Information Services Office   19.11.2012

407

The new chapel is a tranquil oasis in the middle of the CUHK campus
The Rev. Prof. Lo Lung-kwong
 
Newsletter No. 407 > Feature > An Oasis for the Soul

An Oasis for the Soul

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The bustle of the transport hub next to the University MTR exit has the vibes of an urban area with its endless flow of vehicular and pedestrian traffic. Yet if you follow Pond Crescent to Chung Chi College Chapel, then meander down a path into the thick of the woods, a different scenario awaits. There in the valley, amidst the shadow of trees and the song of birds, a Chinese-style building sits astride a gurgling stream. With its roof of green glazed tiles, the new chapel of the Divinity School of Chung Chi College is at one with its natural surroundings, and offers the same peace of mind to its visitors.

The chapel was completed last year, but plans for the construction of a Theology Building that included a chapel went as far back as 1967. The plans were shelved due to lack of funds, so for decades, theology students at CUHK had had to do without a fixed place of worship.

Floating Years

The Rev. Prof. Lo Lung-kwong, director of the school, said that worship is an important aspect of religious education. Reminiscing the times when there was no fixed venue of worship, he said, ‘In the earliest days, there were 20 to 30 theology students, and they worshipped in the lower-level meditation room of Chung Chi College Chapel. As the number of students grew, they moved to a reading room on the fourth floor of the Theology Building, that had been repurposed into a tiny chapel. Then because we had to accommodate students in wheelchairs, we moved to the main hall of the Theology Building.’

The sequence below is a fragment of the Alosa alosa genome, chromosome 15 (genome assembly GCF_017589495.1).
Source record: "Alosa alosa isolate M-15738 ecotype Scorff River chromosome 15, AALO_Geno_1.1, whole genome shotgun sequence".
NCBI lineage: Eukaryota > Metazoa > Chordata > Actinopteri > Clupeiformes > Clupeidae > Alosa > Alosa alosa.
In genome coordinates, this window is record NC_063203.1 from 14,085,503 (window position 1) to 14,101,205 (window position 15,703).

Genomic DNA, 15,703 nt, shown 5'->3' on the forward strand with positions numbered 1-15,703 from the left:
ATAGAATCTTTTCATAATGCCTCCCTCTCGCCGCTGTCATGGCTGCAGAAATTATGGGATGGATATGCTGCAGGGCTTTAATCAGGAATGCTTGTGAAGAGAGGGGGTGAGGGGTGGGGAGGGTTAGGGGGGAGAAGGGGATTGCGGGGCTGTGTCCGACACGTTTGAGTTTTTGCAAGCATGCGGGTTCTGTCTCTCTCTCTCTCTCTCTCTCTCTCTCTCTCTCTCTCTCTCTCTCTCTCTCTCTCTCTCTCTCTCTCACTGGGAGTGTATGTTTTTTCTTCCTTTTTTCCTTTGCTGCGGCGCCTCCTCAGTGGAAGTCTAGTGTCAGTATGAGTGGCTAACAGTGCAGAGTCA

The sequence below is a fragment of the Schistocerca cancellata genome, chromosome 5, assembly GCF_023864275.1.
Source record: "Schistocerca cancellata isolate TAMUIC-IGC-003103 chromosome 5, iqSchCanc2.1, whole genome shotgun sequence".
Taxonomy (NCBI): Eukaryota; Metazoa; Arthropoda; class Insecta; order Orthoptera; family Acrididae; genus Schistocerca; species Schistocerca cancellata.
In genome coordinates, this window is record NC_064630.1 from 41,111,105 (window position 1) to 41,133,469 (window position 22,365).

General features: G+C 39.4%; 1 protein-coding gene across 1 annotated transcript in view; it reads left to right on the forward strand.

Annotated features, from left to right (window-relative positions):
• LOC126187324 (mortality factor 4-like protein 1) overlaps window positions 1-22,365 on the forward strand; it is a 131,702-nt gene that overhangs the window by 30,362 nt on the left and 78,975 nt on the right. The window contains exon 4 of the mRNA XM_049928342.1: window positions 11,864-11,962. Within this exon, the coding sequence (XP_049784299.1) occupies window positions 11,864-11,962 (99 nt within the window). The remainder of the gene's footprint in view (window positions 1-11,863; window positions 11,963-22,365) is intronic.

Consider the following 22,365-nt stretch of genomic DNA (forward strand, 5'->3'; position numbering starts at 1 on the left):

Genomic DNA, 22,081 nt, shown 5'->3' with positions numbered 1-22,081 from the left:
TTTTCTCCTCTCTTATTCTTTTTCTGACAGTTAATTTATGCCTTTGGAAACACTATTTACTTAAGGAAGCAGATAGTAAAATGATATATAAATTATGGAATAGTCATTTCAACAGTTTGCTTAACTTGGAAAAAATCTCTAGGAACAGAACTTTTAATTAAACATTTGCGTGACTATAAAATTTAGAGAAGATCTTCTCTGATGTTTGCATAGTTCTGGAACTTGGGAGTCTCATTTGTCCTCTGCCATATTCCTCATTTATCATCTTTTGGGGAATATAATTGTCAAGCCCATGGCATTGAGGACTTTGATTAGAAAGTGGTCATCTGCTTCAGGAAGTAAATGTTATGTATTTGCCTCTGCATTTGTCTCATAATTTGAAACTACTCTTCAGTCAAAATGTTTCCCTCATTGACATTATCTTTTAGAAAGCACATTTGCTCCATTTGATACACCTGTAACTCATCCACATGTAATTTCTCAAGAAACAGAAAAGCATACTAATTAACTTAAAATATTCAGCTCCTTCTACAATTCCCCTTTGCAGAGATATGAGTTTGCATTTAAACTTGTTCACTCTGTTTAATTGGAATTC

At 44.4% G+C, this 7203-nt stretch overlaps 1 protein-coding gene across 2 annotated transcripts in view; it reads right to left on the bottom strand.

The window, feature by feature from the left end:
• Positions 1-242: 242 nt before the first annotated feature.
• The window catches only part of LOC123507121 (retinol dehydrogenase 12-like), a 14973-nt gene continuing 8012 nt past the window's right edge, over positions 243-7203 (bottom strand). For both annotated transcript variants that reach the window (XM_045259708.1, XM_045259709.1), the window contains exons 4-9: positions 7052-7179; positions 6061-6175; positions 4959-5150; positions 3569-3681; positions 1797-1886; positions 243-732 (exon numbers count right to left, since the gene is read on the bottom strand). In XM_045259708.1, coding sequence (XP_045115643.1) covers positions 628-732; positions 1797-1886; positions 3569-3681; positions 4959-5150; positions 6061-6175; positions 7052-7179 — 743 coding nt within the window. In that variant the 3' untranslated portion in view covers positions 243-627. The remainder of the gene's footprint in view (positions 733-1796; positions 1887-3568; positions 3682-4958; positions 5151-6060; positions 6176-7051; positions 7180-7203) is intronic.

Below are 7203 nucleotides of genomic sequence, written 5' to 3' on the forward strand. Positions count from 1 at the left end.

Without a fixed venue, furniture had to be moved around for service. As the number of full-time and part-time students grew, space was tight once again, and the idea of building a chapel resurfaced. In 2003, the council of the school made the decision to build a new chapel.

A Blessing in Disguise

But the path to construction was far from smooth. Deciding on the location and the design alone were huge challenges. Stakeholders held different views over every proposal and plans for change. After rounds of discussion, consensus was reached in 2008. Work began in 2009, and the chapel materialized in November 2011.

A project that was expected to take two years, had taken eight. Moreover, it went through four architects, and the budget shot from HK$25 million to almost HK$70 million. For a time, it seemed like a mission impossible. But thanks to the support of the five denominations, namely, the Anglican Church, the Church of Christ in China (Hong Kong Council), the Tsung Tsin Mission, the Methodist Church, and the Pentecostal Holiness Church, as well as the rigorous fund-raising activities of Chung Chi College, the school now has HK$62 million.

Professor Lo said he saw God’s hand in the birth of the chapel. ‘Many people were not optimistic about this project. They felt it was financially not feasible. Many of our initial ideas never saw the light of day, due to various reasons. But these obstacles were really a blessing. They taught us to stand firm and face problems with confidence. In the end, God gave us more than we had imagined ever having. We can plan all we want, but ultimately, it’s God’s will.’

The Pure Land for All

The Chapel and President Chi-tung Yung Memorial Building is named after the first president of the Divinity School, Professor Yung. It has four storeys with the top storey housing the chapel. The rest consists of offices, a prayer room, a resource room, and a multi-purpose room, etc. For the convenience of the wheelchair bound, the building has two bridges extending all the way to the bell tower of the Divinity School, where there are lifts.

The 1,450 sq.m. chapel can accommodate 350 people. It’s open to the public from 9 am to 5 pm daily, and is available for hire by groups. Professor Lo called it a ‘tranquil oasis’ in the middle of the CUHK campus, and hoped that it will be ‘a place where we stop to ponder life and replenish our souls with God before heading our way again.’

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